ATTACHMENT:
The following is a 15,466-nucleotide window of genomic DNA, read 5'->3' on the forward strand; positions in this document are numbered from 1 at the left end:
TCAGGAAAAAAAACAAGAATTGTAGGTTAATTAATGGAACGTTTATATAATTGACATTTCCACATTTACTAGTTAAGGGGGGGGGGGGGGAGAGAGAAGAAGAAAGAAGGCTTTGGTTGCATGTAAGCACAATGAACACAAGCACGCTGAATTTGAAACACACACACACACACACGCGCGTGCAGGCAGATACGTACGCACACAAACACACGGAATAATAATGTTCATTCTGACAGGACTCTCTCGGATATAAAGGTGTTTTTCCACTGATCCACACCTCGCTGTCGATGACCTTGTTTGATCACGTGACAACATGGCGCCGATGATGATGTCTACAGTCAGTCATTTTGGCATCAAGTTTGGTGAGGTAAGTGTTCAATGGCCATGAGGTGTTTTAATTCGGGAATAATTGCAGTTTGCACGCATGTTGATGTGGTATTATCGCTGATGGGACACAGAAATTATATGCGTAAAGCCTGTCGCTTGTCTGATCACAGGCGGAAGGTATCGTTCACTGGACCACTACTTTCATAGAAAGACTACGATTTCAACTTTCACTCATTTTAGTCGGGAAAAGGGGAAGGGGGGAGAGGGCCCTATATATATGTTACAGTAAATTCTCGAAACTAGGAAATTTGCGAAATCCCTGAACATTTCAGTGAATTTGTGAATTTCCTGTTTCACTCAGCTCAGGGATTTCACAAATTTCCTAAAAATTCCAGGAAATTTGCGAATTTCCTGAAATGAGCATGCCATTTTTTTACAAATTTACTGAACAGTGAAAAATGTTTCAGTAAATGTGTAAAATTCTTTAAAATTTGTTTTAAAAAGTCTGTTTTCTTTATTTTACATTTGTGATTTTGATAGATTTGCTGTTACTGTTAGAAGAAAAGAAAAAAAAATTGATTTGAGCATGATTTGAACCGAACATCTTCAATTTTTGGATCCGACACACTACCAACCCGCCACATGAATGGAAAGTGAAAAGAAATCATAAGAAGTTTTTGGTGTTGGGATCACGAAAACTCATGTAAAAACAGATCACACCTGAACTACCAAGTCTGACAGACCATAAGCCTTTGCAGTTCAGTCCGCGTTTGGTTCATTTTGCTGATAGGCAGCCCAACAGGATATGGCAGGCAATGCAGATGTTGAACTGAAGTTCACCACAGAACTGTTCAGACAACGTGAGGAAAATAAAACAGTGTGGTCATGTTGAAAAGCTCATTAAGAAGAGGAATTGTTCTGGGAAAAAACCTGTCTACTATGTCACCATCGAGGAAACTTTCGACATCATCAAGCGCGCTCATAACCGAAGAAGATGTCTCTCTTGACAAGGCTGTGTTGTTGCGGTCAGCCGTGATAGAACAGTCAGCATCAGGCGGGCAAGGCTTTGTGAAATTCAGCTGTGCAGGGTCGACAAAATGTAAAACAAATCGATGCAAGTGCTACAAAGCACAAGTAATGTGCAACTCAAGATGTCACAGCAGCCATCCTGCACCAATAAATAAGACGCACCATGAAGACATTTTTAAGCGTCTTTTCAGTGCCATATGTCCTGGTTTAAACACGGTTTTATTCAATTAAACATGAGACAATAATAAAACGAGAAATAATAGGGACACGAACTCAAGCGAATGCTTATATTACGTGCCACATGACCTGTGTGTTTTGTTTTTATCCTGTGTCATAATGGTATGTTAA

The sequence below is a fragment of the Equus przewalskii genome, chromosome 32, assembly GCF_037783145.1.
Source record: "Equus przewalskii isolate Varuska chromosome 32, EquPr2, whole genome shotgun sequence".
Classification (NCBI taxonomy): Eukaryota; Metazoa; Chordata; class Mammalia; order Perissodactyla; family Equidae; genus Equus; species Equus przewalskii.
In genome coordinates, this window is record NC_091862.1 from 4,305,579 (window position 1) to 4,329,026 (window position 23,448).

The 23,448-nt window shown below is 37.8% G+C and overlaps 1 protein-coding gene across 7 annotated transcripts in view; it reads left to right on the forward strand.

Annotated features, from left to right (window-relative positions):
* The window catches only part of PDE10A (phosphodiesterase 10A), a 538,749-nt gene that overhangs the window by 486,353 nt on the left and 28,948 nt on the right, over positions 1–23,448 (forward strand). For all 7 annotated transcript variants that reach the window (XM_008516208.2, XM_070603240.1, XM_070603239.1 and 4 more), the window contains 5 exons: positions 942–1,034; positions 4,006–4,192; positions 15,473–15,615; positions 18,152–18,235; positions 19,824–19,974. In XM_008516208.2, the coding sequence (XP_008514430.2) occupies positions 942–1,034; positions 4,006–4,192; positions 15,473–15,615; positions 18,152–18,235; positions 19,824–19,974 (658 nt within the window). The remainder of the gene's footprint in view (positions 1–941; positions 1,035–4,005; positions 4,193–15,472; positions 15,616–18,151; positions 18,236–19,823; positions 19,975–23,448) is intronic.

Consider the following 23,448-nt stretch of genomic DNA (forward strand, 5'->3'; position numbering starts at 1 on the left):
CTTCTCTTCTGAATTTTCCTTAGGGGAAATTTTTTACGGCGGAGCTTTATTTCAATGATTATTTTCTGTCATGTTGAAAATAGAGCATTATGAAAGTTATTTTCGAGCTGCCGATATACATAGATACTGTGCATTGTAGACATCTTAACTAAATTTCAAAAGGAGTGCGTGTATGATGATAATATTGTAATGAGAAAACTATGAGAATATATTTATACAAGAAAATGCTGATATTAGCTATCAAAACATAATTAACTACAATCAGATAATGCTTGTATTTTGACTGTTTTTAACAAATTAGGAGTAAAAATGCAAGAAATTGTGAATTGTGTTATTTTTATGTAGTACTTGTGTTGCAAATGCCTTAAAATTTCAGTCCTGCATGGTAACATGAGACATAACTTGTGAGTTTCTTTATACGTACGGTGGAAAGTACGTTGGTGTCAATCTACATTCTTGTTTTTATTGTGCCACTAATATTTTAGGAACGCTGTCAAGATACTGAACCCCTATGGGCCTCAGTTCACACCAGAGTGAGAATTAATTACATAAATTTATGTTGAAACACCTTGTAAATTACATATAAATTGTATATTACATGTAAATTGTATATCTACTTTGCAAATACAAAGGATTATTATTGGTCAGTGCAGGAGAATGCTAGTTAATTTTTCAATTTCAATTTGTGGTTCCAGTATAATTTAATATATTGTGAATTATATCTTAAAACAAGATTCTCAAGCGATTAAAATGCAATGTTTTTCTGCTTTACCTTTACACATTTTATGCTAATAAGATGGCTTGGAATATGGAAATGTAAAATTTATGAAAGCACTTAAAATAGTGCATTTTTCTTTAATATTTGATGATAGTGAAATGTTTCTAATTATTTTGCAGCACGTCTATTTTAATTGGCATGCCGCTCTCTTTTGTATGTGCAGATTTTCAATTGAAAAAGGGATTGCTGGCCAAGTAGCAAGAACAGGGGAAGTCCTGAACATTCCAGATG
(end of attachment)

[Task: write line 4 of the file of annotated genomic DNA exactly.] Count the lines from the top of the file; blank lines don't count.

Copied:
Source record: "Equus przewalskii isolate Varuska chromosome 32, EquPr2, whole genome shotgun sequence".